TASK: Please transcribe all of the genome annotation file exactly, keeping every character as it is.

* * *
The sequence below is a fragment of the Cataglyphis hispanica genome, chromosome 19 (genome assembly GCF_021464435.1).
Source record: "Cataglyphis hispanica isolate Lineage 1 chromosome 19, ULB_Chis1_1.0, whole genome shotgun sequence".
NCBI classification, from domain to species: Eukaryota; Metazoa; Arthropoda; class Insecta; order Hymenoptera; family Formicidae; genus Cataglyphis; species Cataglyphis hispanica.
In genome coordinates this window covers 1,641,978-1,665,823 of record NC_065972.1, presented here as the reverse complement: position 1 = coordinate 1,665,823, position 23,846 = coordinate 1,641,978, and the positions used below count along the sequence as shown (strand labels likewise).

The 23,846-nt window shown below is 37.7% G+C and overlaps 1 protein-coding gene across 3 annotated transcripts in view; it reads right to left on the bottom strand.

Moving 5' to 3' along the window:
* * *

The sequence below is a fragment of the Cataglyphis hispanica genome, chromosome 19 (genome assembly GCF_021464435.1).
Source record: "Cataglyphis hispanica isolate Lineage 1 chromosome 19, ULB_Chis1_1.0, whole genome shotgun sequence".
NCBI classification, from domain to species: Eukaryota; Metazoa; Arthropoda; class Insecta; order Hymenoptera; family Formicidae; genus Cataglyphis; species Cataglyphis hispanica.
In genome coordinates this window covers 1,641,978-1,665,823 of record NC_065972.1, presented here as the reverse complement: position 1 = coordinate 1,665,823, position 23,846 = coordinate 1,641,978, and the positions used below count along the sequence as shown (strand labels likewise).

The 23,846-nt window shown below is 37.7% G+C and overlaps 1 protein-coding gene across 3 annotated transcripts in view; it reads right to left on the bottom strand.

Moving 5' to 3' along the window: